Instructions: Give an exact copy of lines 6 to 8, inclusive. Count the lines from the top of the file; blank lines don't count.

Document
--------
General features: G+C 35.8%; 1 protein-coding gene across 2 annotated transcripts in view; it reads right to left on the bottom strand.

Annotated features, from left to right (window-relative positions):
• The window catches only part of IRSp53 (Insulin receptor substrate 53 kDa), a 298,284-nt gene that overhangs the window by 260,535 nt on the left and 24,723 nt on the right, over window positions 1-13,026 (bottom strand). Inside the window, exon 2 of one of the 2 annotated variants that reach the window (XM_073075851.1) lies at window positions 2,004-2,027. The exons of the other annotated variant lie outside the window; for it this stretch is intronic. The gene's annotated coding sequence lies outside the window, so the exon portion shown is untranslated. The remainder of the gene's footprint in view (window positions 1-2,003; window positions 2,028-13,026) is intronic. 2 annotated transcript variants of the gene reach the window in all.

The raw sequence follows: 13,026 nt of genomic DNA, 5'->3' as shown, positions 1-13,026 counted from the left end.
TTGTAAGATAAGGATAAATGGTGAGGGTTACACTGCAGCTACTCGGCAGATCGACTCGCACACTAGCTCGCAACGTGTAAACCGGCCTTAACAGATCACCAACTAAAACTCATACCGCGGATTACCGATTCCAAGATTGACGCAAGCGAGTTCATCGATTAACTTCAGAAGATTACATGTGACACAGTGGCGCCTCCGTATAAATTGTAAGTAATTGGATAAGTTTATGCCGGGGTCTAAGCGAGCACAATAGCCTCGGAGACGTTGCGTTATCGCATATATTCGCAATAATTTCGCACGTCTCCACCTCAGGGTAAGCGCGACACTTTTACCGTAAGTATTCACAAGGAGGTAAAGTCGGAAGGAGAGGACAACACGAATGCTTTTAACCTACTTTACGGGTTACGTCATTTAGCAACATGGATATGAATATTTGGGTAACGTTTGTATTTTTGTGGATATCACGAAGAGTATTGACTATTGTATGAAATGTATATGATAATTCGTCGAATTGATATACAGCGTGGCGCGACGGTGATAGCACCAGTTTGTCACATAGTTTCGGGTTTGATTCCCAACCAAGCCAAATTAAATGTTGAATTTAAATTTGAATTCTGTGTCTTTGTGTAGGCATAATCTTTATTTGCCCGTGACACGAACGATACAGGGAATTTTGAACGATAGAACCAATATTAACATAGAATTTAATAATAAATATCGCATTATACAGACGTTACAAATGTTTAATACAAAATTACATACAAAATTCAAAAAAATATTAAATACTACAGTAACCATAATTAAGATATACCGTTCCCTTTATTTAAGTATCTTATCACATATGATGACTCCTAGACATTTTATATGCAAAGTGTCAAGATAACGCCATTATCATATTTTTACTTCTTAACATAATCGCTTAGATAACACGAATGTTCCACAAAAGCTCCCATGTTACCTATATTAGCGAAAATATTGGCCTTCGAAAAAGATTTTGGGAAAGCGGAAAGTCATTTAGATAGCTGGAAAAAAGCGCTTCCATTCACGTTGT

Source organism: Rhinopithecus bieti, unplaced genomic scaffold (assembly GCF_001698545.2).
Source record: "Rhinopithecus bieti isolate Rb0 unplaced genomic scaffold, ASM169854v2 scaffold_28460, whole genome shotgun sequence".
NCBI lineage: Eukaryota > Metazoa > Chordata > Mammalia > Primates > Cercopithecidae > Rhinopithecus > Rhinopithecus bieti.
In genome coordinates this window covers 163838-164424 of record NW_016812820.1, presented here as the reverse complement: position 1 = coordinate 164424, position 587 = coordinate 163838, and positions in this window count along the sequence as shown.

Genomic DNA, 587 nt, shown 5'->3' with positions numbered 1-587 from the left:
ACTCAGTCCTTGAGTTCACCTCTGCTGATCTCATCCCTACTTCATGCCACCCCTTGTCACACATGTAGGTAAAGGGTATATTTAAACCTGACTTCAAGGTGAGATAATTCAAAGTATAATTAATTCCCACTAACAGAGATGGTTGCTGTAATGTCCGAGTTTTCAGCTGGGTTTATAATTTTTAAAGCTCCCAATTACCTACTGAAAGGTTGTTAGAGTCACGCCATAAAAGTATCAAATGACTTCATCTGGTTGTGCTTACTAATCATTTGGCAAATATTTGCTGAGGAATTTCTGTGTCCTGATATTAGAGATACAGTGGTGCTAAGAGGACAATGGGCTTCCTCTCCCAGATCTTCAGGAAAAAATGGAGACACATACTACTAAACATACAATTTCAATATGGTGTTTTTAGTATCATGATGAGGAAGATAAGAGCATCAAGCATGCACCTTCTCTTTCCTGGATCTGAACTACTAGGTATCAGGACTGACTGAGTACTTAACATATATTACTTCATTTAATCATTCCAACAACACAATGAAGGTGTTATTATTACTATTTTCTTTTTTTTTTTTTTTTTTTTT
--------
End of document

Source organism: Rhinopithecus bieti, unplaced genomic scaffold (assembly GCF_001698545.2).
Source record: "Rhinopithecus bieti isolate Rb0 unplaced genomic scaffold, ASM169854v2 scaffold_28460, whole genome shotgun sequence".
NCBI lineage: Eukaryota > Metazoa > Chordata > Mammalia > Primates > Cercopithecidae > Rhinopithecus > Rhinopithecus bieti.